The last seminar The Lady attended at last week’s American Cheese Society conference was an introduction to charcuterie and was moderated by Tyler Hawes, Buyer for Artisanal Premium Cheese. Because cheese and cured meats are often paired, it seemed a natural for the conference.
The panel included Herb Eckhouse, owner of LaQuercia Meats located in Norwalk, Iowa. Since 2005, Herb and his wife Kathy have been creating premium quality salumi, which includes speck, pancetta, coppa, guanciale, lardo and prosciutto. Their prosciutto is dry cured without the use of nitrates or nitrites.
Their pigs are bought from non-confinement and sub-therapeutic antibiotic-free farms and are fed only a vegetarian, grain based diet (primarily soybean and corn which are grown in Iowa). They also offer an acorn-fed product to compete with European meats that feature acorn-fed pork.
During the Q&A time, a cheesemaker asked if Herb would be interested in buying whey to feed his pigs. Ironically, although pigs are omnivores and will eat just about anything that comes their way, for the charcuterie market, vegetarian-fed pigs are the only ones acceptable to most charcuterie makers.
By using only non-confined and sub-therapeutic antibiotic-free pigs, LaQuercia eliminates 99% of the pigs being raised for human consumption.
They also use the entire pig from head to feet in their meats.
They dry-cure their meats and are regularly inspected by State and Federal FDA regulators.
The three meats we sampled from LaQuercia were: Prosciutto, Speck (Smoked Prosciutto) and Prosciutto Picante.
Uber-Chef Mario Batali uses LaQuercia Meats and featured them in a recent cookbook.
The second panel member was Cristiano Creminelli of Creminelli Fine Meats LLC, which is located in Springville, Utah. Cristiano emigrated here from Italy and comes from a long line of salumi makers dating back into the 1600s. In 2007, he was awarded “Artisan of Excellence” by his peers and has won two “sofi” awards for excellence.
He uses only organic, natural raw materials including pork that is fed only white grains and raised on small family farms.
Fra ‘Mani’s founder, former-chef, writer and restaurateur Paul Bertolli, was the third speaker. His factory is in Berkeley. Before starting Fra ‘Mani (brother’s hands in Italian) Paul was a nationally-recognized chef in the San Francisco Bay area and best-selling Cookbook writer.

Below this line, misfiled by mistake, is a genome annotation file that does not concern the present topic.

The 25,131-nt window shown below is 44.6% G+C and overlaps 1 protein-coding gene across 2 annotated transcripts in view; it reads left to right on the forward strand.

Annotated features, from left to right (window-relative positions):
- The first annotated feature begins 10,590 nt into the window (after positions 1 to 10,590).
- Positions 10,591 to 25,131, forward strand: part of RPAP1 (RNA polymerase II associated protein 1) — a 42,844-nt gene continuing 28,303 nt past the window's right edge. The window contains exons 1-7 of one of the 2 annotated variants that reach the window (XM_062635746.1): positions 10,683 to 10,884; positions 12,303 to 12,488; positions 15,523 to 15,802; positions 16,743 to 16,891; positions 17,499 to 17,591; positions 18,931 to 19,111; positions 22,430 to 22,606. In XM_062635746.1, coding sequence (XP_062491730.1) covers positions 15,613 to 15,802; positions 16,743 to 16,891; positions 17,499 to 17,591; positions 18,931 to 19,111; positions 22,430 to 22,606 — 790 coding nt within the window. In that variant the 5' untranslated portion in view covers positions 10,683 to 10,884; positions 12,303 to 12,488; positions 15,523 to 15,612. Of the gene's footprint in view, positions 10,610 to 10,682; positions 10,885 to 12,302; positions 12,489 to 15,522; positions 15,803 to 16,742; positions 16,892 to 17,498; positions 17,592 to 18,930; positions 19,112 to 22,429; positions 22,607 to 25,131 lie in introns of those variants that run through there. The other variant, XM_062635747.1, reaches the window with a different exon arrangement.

Like the others, Paul only uses antibiotic-free pigs that are fed a complete vegetarian diet.
We sampled his Mortadella and Salumi Toscano, which is aged eighty days.
He expressed his concern that the FDA is stepping back about oversight and wanting the makers to do their own policing. Along with the others on the panel, he fears more problems such as the tainted egg crisis of recent days.
Last up was Armandino Batali, the oldest of the group and obviously revered by the rest of the panel. His grandfather opened Seattle’s first Italian food import store in 1903. However, Armandino went to work for Boeing as an engineer. When he retired, he switched gears, learned to cure meats and opened Salumi Artisan Cured Meats at Pioneer Square in downtown Seattle. Recently he passed day-to-day operations to his daughter and son-in-law. His son is Mario Batali.
Armandino and family like to challenge the palate and “flip the salami”. He proved this with the samples he brought for the tasting: Mole Salami made with chocolate and cayenne pepper; Agrumi Salami which was made using orange and cardamom and a pepperoni with red peppers and anise.
All four men stressed the importance of good raw materials, cleanliness and humane treatment of the pigs and the pork. One told a tale about how inhumanely some stockyard workers treat animals and meat. All appreciate the government regulations and work with them positively.
A bit of trivia: Genoa Salami contains some beef and in the US must be cooked rather than cured due to the ecoli outbreaks over the last decade.